As I write this today, I’m 81 days sober. (Upon actually posting this, I’m almost TWO YEARS alcohol free!!)
My “30 Day Challenge” made me realize I was indeed an alcoholic. My life was ruled by alcohol. Every day I was waking up at least mildly hungover. For years. By 4pm I’d be staring at the clock, anticipating my beer. I’d drink until I felt satisfactorily relaxed.
It was liquid apathy.
My home was a mess. My life lacked so much momentum and motivation. I had no energy.
The first shift I noticed after I stopped drinking was how much energy I had. I required less sleep. I felt more energized. I didn’t feel sluggish and groggy. I had that momentum to do what liquid apathy had taken away. My thought processes became clearer. Even my gifts started to shift and change.
I started to examine how alcohol had affected me throughout the years. Sadly, almost every major poor choice I’d made had been under the influence of alcohol. I lacked judgment and discernment. I hurt so many people I loved because I frankly didn’t care. I was drunk, feeling drunk and not concerned with how my actions would affect my life and the lives of others. Apathy.
I realized how many times I’d gotten behind the wheel of a car too intoxicated and not realizing it until the next day. The risks I took. The lives I hurt. How many people who shared heartfelt connections with me, I had put the wall of apathy between us. Texts and calls never returned because I was ashamed of my behavior.
Something profound happened the longer I have spent without alcohol. I see just how much of a grip this drug has on our society. I sometimes become sad and angry. I can’t tell you how many people...good hearted, loving folks…. who have told me, “good for you! I should try something like that!” and within MINUTES have a drink in their hand. Consumption is mindless. Abstaining takes effort. Living takes effort.
Each week that goes by brings a new layer to this journey. Not every day is easy. Not every day is hard either. Some days I 100% believe that I’m done with alcohol forever. Other days I dream about having a drink. Those days I repeat the mantra and make the decision, "I will not drink today." I take this journey one day at a time. Ultimately, I can’t see myself going back to this drug. I don’t want to go back to it. I don’t want to support something that actively destroys lives and yet is totally encouraged and normal.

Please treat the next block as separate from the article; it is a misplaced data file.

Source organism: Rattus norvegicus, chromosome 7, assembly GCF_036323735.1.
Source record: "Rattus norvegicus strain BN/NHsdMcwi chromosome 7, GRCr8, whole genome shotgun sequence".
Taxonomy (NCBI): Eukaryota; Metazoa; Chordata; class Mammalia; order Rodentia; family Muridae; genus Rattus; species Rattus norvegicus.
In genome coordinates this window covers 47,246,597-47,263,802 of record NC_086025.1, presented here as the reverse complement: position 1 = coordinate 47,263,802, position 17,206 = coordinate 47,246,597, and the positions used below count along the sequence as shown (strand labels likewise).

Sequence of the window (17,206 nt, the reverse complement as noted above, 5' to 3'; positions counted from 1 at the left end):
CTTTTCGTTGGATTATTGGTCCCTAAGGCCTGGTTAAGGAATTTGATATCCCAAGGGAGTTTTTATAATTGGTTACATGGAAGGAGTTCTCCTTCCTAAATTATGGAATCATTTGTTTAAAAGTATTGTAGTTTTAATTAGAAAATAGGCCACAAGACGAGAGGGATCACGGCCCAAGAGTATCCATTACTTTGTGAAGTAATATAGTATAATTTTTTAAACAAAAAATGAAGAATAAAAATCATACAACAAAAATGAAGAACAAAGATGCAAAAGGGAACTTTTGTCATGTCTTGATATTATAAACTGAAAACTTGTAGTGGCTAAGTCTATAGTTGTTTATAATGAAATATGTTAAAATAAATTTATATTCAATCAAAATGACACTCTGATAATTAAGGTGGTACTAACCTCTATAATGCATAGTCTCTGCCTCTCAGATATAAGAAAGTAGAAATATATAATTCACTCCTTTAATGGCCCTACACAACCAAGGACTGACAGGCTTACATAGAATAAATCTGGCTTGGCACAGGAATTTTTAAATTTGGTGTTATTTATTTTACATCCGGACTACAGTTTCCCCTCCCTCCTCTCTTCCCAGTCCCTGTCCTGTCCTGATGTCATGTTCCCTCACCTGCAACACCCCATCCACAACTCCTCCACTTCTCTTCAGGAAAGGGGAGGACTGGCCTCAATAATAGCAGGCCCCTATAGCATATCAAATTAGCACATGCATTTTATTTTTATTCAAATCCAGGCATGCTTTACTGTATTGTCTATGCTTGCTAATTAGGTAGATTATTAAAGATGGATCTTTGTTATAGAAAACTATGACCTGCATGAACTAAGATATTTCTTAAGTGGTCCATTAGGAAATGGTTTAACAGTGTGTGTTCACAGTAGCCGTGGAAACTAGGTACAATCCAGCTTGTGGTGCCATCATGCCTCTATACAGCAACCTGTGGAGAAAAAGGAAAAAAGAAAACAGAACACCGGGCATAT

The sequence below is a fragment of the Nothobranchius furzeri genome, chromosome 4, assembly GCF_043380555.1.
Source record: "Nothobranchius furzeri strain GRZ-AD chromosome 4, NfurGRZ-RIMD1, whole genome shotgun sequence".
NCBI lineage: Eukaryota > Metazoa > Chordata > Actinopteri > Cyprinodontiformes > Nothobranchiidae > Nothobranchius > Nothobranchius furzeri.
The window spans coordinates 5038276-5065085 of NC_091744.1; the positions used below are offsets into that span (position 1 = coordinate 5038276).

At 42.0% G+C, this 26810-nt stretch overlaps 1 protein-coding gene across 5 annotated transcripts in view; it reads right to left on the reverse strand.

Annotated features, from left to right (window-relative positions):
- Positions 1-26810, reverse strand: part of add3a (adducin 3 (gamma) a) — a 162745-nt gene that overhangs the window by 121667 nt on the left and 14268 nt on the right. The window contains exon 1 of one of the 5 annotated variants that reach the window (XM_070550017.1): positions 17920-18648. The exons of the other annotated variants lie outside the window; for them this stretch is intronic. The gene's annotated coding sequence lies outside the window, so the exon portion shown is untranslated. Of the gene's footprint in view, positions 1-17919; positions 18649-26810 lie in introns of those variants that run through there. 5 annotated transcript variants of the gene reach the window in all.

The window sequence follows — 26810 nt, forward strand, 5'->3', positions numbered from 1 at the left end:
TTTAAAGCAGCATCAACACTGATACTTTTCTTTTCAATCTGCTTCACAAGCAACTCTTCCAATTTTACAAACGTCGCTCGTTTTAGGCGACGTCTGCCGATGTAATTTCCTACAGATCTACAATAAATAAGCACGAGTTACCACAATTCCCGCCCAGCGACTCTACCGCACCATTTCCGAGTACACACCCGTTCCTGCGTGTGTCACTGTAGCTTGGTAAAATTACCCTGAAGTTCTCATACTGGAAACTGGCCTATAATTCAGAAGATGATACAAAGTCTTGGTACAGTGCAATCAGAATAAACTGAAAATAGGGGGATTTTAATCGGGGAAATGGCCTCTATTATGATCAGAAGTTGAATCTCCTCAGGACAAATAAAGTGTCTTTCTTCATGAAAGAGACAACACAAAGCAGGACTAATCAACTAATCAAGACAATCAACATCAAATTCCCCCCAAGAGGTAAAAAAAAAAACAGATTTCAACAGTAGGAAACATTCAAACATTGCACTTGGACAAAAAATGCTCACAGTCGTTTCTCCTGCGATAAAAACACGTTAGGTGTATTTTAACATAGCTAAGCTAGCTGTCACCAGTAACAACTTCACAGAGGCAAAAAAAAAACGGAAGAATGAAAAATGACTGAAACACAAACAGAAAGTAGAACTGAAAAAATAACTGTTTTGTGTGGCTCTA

So each day I make the choice, “I will not drink today.” I rinse and repeat.
I struggle with the people I love drinking. I struggle with the fact that so few people care about how this drug changes lives and how the multibillion-dollar industry has taken over our society. Some days it feels like no one cares. No one wants to care. Some days I feel alone.
For the few of us “Sober Warriors”. Please don’t give up.
Please keep trying. Keep reaching out. Keep seeking to heal.
Please know you aren’t alone. It may feel like it, but I stand with you.
We are not perfect, and that too is perfect.
If you struggle with alcohol or addiction, consider joining me in a 30, 60, or 90 day + challenge. Prove to yourself that you can break free from your cycle of addiction. During this time you’ll see and feel some tremendous changes in your life. You may even ditch it all together!
This post was originally written in late summer of 2015.
I'll share more over the coming weeks on how quitting drinking financially impacted my family. It's crazy ya'll. You don't have to drink you living away!